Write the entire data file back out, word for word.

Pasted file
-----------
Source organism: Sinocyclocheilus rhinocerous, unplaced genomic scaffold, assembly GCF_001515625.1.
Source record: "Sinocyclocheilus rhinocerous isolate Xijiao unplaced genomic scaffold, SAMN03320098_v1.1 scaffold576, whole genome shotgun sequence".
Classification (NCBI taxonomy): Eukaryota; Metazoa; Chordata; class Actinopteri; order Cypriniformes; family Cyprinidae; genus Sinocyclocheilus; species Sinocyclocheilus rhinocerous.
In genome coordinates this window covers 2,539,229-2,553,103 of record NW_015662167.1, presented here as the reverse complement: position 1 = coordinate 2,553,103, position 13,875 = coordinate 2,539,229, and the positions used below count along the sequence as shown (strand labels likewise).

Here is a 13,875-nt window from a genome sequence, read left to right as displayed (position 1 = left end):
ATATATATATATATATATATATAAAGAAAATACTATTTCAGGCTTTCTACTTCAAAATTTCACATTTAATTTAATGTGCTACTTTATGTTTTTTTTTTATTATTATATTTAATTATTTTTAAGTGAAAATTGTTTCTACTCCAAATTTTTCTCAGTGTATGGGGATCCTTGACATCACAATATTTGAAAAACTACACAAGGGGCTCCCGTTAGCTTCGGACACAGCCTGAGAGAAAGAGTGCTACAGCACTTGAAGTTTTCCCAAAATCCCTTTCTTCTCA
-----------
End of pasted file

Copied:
Source organism: Sinocyclocheilus rhinocerous, unplaced genomic scaffold, assembly GCF_001515625.1.
Source record: "Sinocyclocheilus rhinocerous isolate Xijiao unplaced genomic scaffold, SAMN03320098_v1.1 scaffold576, whole genome shotgun sequence".
Classification (NCBI taxonomy): Eukaryota; Metazoa; Chordata; class Actinopteri; order Cypriniformes; family Cyprinidae; genus Sinocyclocheilus; species Sinocyclocheilus rhinocerous.
In genome coordinates this window covers 2,539,229-2,553,103 of record NW_015662167.1, presented here as the reverse complement: position 1 = coordinate 2,553,103, position 13,875 = coordinate 2,539,229, and the positions used below count along the sequence as shown (strand labels likewise).

Here is a 13,875-nt window from a genome sequence, read left to right as displayed (position 1 = left end):
ATATATATATATATATATATATAAAGAAAATACTATTTCAGGCTTTCTACTTCAAAATTTCACATTTAATTTAATGTGCTACTTTATGTTTTTTTTTTATTATTATATTTAATTATTTTTAAGTGAAAATTGTTTCTACTCCAAATTTTTCTCAGTGTATGGGGATCCTTGACATCACAATATTTGAAAAACTACACAAGGGGCTCCCGTTAGCTTCGGACACAGCCTGAGAGAAAGAGTGCTACAGCACTTGAAGTTTTCCCAAAATCCCTTTCTTCTCA